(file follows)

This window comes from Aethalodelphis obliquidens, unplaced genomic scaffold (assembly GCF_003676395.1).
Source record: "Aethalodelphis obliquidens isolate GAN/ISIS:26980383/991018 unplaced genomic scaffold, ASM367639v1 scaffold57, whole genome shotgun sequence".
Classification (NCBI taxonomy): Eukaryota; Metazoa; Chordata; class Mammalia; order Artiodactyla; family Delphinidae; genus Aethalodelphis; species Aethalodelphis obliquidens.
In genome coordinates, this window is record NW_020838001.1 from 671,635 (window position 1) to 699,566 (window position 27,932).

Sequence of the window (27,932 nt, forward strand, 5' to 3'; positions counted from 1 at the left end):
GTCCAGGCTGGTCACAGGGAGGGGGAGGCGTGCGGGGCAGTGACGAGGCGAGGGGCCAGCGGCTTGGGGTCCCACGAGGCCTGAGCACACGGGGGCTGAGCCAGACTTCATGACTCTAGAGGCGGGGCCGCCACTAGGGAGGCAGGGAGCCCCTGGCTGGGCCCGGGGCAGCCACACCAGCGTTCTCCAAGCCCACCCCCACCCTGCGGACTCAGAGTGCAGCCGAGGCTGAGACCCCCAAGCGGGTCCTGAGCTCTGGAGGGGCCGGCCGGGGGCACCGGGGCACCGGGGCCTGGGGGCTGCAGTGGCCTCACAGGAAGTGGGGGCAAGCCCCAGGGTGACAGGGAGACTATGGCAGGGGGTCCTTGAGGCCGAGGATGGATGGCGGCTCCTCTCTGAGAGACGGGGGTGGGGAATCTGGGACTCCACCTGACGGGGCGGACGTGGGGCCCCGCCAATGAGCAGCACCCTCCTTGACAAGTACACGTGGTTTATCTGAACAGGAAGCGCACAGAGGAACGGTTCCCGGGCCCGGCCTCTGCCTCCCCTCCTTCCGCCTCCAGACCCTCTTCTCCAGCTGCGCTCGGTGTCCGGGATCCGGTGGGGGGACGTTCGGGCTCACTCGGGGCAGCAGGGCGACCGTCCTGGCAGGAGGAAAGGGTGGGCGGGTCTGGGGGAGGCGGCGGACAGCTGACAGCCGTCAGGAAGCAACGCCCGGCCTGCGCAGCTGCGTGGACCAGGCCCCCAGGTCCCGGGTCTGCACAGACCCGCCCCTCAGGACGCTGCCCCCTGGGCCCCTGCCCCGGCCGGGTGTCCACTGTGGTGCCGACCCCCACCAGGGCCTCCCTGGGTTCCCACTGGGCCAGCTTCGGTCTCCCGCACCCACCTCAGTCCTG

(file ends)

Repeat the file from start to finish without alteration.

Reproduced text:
This window comes from Aethalodelphis obliquidens, unplaced genomic scaffold (assembly GCF_003676395.1).
Source record: "Aethalodelphis obliquidens isolate GAN/ISIS:26980383/991018 unplaced genomic scaffold, ASM367639v1 scaffold57, whole genome shotgun sequence".
Classification (NCBI taxonomy): Eukaryota; Metazoa; Chordata; class Mammalia; order Artiodactyla; family Delphinidae; genus Aethalodelphis; species Aethalodelphis obliquidens.
In genome coordinates, this window is record NW_020838001.1 from 671,635 (window position 1) to 699,566 (window position 27,932).

Sequence of the window (27,932 nt, forward strand, 5' to 3'; positions counted from 1 at the left end):
GTCCAGGCTGGTCACAGGGAGGGGGAGGCGTGCGGGGCAGTGACGAGGCGAGGGGCCAGCGGCTTGGGGTCCCACGAGGCCTGAGCACACGGGGGCTGAGCCAGACTTCATGACTCTAGAGGCGGGGCCGCCACTAGGGAGGCAGGGAGCCCCTGGCTGGGCCCGGGGCAGCCACACCAGCGTTCTCCAAGCCCACCCCCACCCTGCGGACTCAGAGTGCAGCCGAGGCTGAGACCCCCAAGCGGGTCCTGAGCTCTGGAGGGGCCGGCCGGGGGCACCGGGGCACCGGGGCCTGGGGGCTGCAGTGGCCTCACAGGAAGTGGGGGCAAGCCCCAGGGTGACAGGGAGACTATGGCAGGGGGTCCTTGAGGCCGAGGATGGATGGCGGCTCCTCTCTGAGAGACGGGGGTGGGGAATCTGGGACTCCACCTGACGGGGCGGACGTGGGGCCCCGCCAATGAGCAGCACCCTCCTTGACAAGTACACGTGGTTTATCTGAACAGGAAGCGCACAGAGGAACGGTTCCCGGGCCCGGCCTCTGCCTCCCCTCCTTCCGCCTCCAGACCCTCTTCTCCAGCTGCGCTCGGTGTCCGGGATCCGGTGGGGGGACGTTCGGGCTCACTCGGGGCAGCAGGGCGACCGTCCTGGCAGGAGGAAAGGGTGGGCGGGTCTGGGGGAGGCGGCGGACAGCTGACAGCCGTCAGGAAGCAACGCCCGGCCTGCGCAGCTGCGTGGACCAGGCCCCCAGGTCCCGGGTCTGCACAGACCCGCCCCTCAGGACGCTGCCCCCTGGGCCCCTGCCCCGGCCGGGTGTCCACTGTGGTGCCGACCCCCACCAGGGCCTCCCTGGGTTCCCACTGGGCCAGCTTCGGTCTCCCGCACCCACCTCAGTCCTG